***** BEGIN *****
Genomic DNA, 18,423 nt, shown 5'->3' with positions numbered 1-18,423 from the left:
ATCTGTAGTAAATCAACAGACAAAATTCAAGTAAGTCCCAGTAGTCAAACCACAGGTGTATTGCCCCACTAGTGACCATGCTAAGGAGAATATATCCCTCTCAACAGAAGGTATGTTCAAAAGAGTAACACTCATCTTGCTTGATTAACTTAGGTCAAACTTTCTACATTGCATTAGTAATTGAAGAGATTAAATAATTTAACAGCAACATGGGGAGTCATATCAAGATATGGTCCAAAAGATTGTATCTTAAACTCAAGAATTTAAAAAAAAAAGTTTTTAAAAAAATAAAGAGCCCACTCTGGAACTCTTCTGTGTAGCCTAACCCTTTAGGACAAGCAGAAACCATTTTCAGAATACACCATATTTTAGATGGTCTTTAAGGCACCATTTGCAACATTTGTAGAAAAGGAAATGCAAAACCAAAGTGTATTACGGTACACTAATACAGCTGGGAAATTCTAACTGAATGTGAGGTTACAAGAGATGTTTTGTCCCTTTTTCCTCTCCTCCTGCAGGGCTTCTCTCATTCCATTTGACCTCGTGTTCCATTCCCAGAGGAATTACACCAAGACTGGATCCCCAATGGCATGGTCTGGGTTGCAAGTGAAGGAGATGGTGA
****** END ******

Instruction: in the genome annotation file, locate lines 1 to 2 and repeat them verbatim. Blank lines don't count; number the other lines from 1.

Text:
Genomic DNA, 18,423 nt, shown 5'->3' with positions numbered 1-18,423 from the left:
ATCTGTAGTAAATCAACAGACAAAATTCAAGTAAGTCCCAGTAGTCAAACCACAGGTGTATTGCCCCACTAGTGACCATGCTAAGGAGAATATATCCCTCTCAACAGAAGGTATGTTCAAAAGAGTAACACTCATCTTGCTTGATTAACTTAGGTCAAACTTTCTACATTGCATTAGTAATTGAAGAGATTAAATAATTTAACAGCAACATGGGGAGTCATATCAAGATATGGTCCAAAAGATTGTATCTTAAACTCAAGAATTTAAAAAAAAAAGTTTTTAAAAAAATAAAGAGCCCACTCTGGAACTCTTCTGTGTAGCCTAACCCTTTAGGACAAGCAGAAACCATTTTCAGAATACACCATATTTTAGATGGTCTTTAAGGCACCATTTGCAACATTTGTAGAAAAGGAAATGCAAAACCAAAGTGTATTACGGTACACTAATACAGCTGGGAAATTCTAACTGAATGTGAGGTTACAAGAGATGTTTTGTCCCTTTTTCCTCTCCTCCTGCAGGGCTTCTCTCATTCCATTTGACCTCGTGTTCCATTCCCAGAGGAATTACACCAAGACTGGATCCCCAATGGCATGGTCTGGGTTGCAAGTGAAGGAGATGGTGA